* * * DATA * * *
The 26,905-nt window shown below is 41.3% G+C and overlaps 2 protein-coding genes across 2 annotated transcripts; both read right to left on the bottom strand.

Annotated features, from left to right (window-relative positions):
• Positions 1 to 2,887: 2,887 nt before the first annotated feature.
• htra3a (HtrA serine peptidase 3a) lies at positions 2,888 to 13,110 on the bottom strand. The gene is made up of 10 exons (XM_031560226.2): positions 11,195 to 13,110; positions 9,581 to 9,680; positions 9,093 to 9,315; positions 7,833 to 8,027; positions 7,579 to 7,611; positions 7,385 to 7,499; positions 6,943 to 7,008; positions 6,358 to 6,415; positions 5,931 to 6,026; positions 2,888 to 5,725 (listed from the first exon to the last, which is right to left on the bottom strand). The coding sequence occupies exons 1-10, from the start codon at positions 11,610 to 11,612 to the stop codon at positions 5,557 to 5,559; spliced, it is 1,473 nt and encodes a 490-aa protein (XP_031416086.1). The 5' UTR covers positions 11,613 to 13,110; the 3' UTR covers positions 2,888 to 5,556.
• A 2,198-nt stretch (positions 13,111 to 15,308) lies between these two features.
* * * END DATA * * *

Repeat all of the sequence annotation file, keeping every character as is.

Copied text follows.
The 26,905-nt window shown below is 41.3% G+C and overlaps 2 protein-coding genes across 2 annotated transcripts; both read right to left on the bottom strand.

Annotated features, from left to right (window-relative positions):
• Positions 1 to 2,887: 2,887 nt before the first annotated feature.
• htra3a (HtrA serine peptidase 3a) lies at positions 2,888 to 13,110 on the bottom strand. The gene is made up of 10 exons (XM_031560226.2): positions 11,195 to 13,110; positions 9,581 to 9,680; positions 9,093 to 9,315; positions 7,833 to 8,027; positions 7,579 to 7,611; positions 7,385 to 7,499; positions 6,943 to 7,008; positions 6,358 to 6,415; positions 5,931 to 6,026; positions 2,888 to 5,725 (listed from the first exon to the last, which is right to left on the bottom strand). The coding sequence occupies exons 1-10, from the start codon at positions 11,610 to 11,612 to the stop codon at positions 5,557 to 5,559; spliced, it is 1,473 nt and encodes a 490-aa protein (XP_031416086.1). The 5' UTR covers positions 11,613 to 13,110; the 3' UTR covers positions 2,888 to 5,556.
• A 2,198-nt stretch (positions 13,111 to 15,308) lies between these two features.